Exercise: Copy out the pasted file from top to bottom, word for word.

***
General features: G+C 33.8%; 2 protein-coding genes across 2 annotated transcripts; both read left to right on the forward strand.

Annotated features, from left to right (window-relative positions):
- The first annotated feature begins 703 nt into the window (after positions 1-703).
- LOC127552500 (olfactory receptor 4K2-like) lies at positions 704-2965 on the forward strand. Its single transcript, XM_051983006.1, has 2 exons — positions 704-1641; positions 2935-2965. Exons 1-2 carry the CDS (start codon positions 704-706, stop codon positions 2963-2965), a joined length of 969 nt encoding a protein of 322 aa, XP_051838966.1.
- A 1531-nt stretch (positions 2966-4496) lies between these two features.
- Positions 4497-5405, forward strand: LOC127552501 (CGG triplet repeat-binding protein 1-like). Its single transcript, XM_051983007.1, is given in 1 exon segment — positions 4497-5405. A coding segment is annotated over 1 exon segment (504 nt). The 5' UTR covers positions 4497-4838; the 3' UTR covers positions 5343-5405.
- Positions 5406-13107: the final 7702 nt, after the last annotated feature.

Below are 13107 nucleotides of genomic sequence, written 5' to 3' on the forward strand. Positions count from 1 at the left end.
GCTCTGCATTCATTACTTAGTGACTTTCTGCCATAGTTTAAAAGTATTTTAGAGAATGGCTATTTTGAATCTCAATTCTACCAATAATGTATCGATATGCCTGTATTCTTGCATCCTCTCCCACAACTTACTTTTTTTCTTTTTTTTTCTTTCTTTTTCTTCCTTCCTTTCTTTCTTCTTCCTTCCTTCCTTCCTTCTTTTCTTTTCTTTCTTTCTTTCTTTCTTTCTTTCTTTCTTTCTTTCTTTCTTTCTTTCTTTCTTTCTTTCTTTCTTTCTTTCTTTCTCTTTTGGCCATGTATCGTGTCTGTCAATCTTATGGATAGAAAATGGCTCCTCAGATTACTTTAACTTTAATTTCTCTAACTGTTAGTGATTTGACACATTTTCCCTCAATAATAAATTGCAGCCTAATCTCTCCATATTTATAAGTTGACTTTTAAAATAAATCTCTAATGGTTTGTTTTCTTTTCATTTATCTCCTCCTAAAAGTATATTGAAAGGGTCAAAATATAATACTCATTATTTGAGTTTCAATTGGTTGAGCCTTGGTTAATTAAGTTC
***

General features: G+C 33.8%; 2 protein-coding genes across 2 annotated transcripts; both read left to right on the forward strand.

Annotated features, from left to right (window-relative positions):
- The first annotated feature begins 703 nt into the window (after positions 1-703).
- LOC127552500 (olfactory receptor 4K2-like) lies at positions 704-2965 on the forward strand. Its single transcript, XM_051983006.1, has 2 exons — positions 704-1641; positions 2935-2965. Exons 1-2 carry the CDS (start codon positions 704-706, stop codon positions 2963-2965), a joined length of 969 nt encoding a protein of 322 aa, XP_051838966.1.
- A 1531-nt stretch (positions 2966-4496) lies between these two features.
- Positions 4497-5405, forward strand: LOC127552501 (CGG triplet repeat-binding protein 1-like). Its single transcript, XM_051983007.1, is given in 1 exon segment — positions 4497-5405. A coding segment is annotated over 1 exon segment (504 nt). The 5' UTR covers positions 4497-4838; the 3' UTR covers positions 5343-5405.
- Positions 5406-13107: the final 7702 nt, after the last annotated feature.

Below are 13107 nucleotides of genomic sequence, written 5' to 3' on the forward strand. Positions count from 1 at the left end.
GCTCTGCATTCATTACTTAGTGACTTTCTGCCATAGTTTAAAAGTATTTTAGAGAATGGCTATTTTGAATCTCAATTCTACCAATAATGTATCGATATGCCTGTATTCTTGCATCCTCTCCCACAACTTACTTTTTTTCTTTTTTTTTCTTTCTTTTTCTTCCTTCCTTTCTTTCTTCTTCCTTCCTTCCTTCCTTCTTTTCTTTTCTTTCTTTCTTTCTTTCTTTCTTTCTTTCTTTCTTTCTTTCTTTCTTTCTTTCTTTCTTTCTTTCTTTCTTTCTTTCTCTTTTGGCCATGTATCGTGTCTGTCAATCTTATGGATAGAAAATGGCTCCTCAGATTACTTTAACTTTAATTTCTCTAACTGTTAGTGATTTGACACATTTTCCCTCAATAATAAATTGCAGCCTAATCTCTCCATATTTATAAGTTGACTTTTAAAATAAATCTCTAATGGTTTGTTTTCTTTTCATTTATCTCCTCCTAAAAGTATATTGAAAGGGTCAAAATATAATACTCATTATTTGAGTTTCAATTGGTTGAGCCTTGGTTAATTAAGTTC